Grief Journal: Ignoring the Anvil the Universe Has Dropped on Your Head

I ran across an article talking about a pair of viral posts (here and here ) from a couple who lost their sweet eight-year-old boy when he died in his sleep. My heart aches for them, as I know very well the loss they are experiencing; they’ve joined this terrible club that no one should have to be a member of.

The very eloquent and heartbreaking posts were about how these parents regret their work schedules, and that they often pushed off planning things their children wanted to do if it meant time away from work. They wish now they had spent more time with their kids, and less time on meetings and emails. These are important and true insights.

I’m writing this at my desk at 8:00 pm. I just finished all the urgent tasks planned for today—at least as many as I could finish. My brain is dead, my back hurts and I am tired. I just got four more emails, on top of the couple of hundred I already processed today. 

I’ve spent a grand total of 15 minutes with my kids today, as I heated up a frozen pizza before heading back to my office.

See, the thing is, I’ve already learned this lesson. I wish I had spent more time with my sister before she died. I wish I had visited my mom more often before she passed. And oh, how I deeply and bitterly regret every single business trip, meeting and deadline that made me say more often than I liked, “Not now, Charlie sweetie, I have to work.”

The universe has already dropped an anvil on my head to get me to pay attention to what’s truly important…and yet, here I sit.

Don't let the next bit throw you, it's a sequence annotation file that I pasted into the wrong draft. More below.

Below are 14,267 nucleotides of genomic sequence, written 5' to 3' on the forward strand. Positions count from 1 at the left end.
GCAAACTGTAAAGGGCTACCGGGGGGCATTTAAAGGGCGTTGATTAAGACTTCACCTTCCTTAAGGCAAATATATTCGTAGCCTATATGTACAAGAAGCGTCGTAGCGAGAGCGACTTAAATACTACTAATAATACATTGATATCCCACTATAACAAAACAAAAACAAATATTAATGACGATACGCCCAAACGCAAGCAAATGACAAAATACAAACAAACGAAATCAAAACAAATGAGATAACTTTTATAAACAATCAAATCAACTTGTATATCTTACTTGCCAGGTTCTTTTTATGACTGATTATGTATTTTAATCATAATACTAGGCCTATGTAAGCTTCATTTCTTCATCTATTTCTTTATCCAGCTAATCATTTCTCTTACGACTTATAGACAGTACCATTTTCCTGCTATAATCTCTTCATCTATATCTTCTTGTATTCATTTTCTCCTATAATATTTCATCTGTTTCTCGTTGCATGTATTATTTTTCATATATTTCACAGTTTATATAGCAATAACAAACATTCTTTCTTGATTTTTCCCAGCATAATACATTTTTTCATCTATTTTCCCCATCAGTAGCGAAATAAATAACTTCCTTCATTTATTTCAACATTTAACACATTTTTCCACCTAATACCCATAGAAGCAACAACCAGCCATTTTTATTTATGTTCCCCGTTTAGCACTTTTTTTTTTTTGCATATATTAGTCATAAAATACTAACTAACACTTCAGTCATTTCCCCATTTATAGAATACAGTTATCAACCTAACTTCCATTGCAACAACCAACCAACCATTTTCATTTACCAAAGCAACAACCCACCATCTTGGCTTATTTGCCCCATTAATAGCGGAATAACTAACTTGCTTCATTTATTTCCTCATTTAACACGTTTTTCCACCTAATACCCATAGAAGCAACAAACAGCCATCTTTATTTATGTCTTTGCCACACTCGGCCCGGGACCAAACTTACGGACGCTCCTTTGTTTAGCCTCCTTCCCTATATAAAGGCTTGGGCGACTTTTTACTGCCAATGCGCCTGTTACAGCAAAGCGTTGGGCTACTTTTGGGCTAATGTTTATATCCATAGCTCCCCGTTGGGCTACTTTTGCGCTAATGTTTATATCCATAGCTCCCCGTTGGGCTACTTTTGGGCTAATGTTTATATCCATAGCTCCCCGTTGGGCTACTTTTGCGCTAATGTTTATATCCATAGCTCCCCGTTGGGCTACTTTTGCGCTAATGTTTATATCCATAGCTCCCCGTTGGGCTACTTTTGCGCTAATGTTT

Because right now, my job requires this kind of commitment. I need my job to put a roof over your head and food on my table. Despite my best efforts, I can’t control my work/life balance right now.

American society is not set up to honor work/life balance. We still believe that more hours results in increased productivity. Research shows Americans put in more hours a week than other, more productive countries.  There have been many articles written about how more hours does not equal more output—and certainly not quality output. Rivers of digital ink have been spilled about what the expectation for instant responses and being always on is doing to us.

These are white collar problems. I can’t imagine what dealing with loss and grief is like for people living in poverty, or a single parent. They, too, must ache to spend more time with their children and loved ones, but need to spend all of their energy and time just trying to keep their heads above water.

I know I have choices. I have a job, not a prison sentence. But I like where I work and what I do. I’m really good at it. I find deep satisfaction in the contributions I make. It’s great for my kids to know that work can be satisfying. 

And yet. A job doesn’t love you. A job won’t shriek with laughter when you throw an impromptu dance party. A job can’t hold your hand and confide secrets while you walk the dog. A job won’t light up when you help with homework, or teach how to make an omelette. 

You won’t lie on your death bed, sad because you didn’t send enough emails or hold enough meetings. Most importantly, your heart won’t break if you never get to see your job again.

The fact is, the world we live in doesn’t support work/life balance. You can’t go on disability because there’s a yawning hole in your soul where your son used to be, or because you’ve been flattened by the universe’s anvil. And like most people, I don’t have the financial luxury of quitting work, or working part-time.

Just because I learned my lesson doesn’t mean I get to apply it. I shouldn’t have to choose between my job and work/life balance. But when it comes down to it, the lesson is always to choose love. I just need to figure out how to do that. 

 

P.S. This is NOT about my place of employment; it’s about the industry I work in and specific job I have. I could not ask for more supportive and caring people to work with.

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